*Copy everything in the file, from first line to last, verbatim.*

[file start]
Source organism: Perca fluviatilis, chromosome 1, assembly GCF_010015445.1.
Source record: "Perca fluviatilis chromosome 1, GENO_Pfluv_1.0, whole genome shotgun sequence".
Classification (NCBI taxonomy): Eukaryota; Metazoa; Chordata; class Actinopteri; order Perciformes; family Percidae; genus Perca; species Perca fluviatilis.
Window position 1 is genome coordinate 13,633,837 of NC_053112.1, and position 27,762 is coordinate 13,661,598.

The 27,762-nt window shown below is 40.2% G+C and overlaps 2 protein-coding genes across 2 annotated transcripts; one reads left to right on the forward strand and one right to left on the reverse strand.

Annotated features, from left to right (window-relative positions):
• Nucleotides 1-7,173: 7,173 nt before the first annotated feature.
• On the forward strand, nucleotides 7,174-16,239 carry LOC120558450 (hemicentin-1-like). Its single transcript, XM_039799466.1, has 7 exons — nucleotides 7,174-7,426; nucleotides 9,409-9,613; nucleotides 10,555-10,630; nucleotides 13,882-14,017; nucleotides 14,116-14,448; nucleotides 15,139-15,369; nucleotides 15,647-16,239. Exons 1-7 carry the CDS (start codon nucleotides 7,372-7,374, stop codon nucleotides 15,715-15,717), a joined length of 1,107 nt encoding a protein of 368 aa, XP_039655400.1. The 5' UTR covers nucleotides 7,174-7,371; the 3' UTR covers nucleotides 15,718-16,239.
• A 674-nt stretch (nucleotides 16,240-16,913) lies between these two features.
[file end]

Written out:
Source organism: Perca fluviatilis, chromosome 1, assembly GCF_010015445.1.
Source record: "Perca fluviatilis chromosome 1, GENO_Pfluv_1.0, whole genome shotgun sequence".
Classification (NCBI taxonomy): Eukaryota; Metazoa; Chordata; class Actinopteri; order Perciformes; family Percidae; genus Perca; species Perca fluviatilis.
Window position 1 is genome coordinate 13,633,837 of NC_053112.1, and position 27,762 is coordinate 13,661,598.

The 27,762-nt window shown below is 40.2% G+C and overlaps 2 protein-coding genes across 2 annotated transcripts; one reads left to right on the forward strand and one right to left on the reverse strand.

Annotated features, from left to right (window-relative positions):
• Nucleotides 1-7,173: 7,173 nt before the first annotated feature.
• On the forward strand, nucleotides 7,174-16,239 carry LOC120558450 (hemicentin-1-like). Its single transcript, XM_039799466.1, has 7 exons — nucleotides 7,174-7,426; nucleotides 9,409-9,613; nucleotides 10,555-10,630; nucleotides 13,882-14,017; nucleotides 14,116-14,448; nucleotides 15,139-15,369; nucleotides 15,647-16,239. Exons 1-7 carry the CDS (start codon nucleotides 7,372-7,374, stop codon nucleotides 15,715-15,717), a joined length of 1,107 nt encoding a protein of 368 aa, XP_039655400.1. The 5' UTR covers nucleotides 7,174-7,371; the 3' UTR covers nucleotides 15,718-16,239.
• A 674-nt stretch (nucleotides 16,240-16,913) lies between these two features.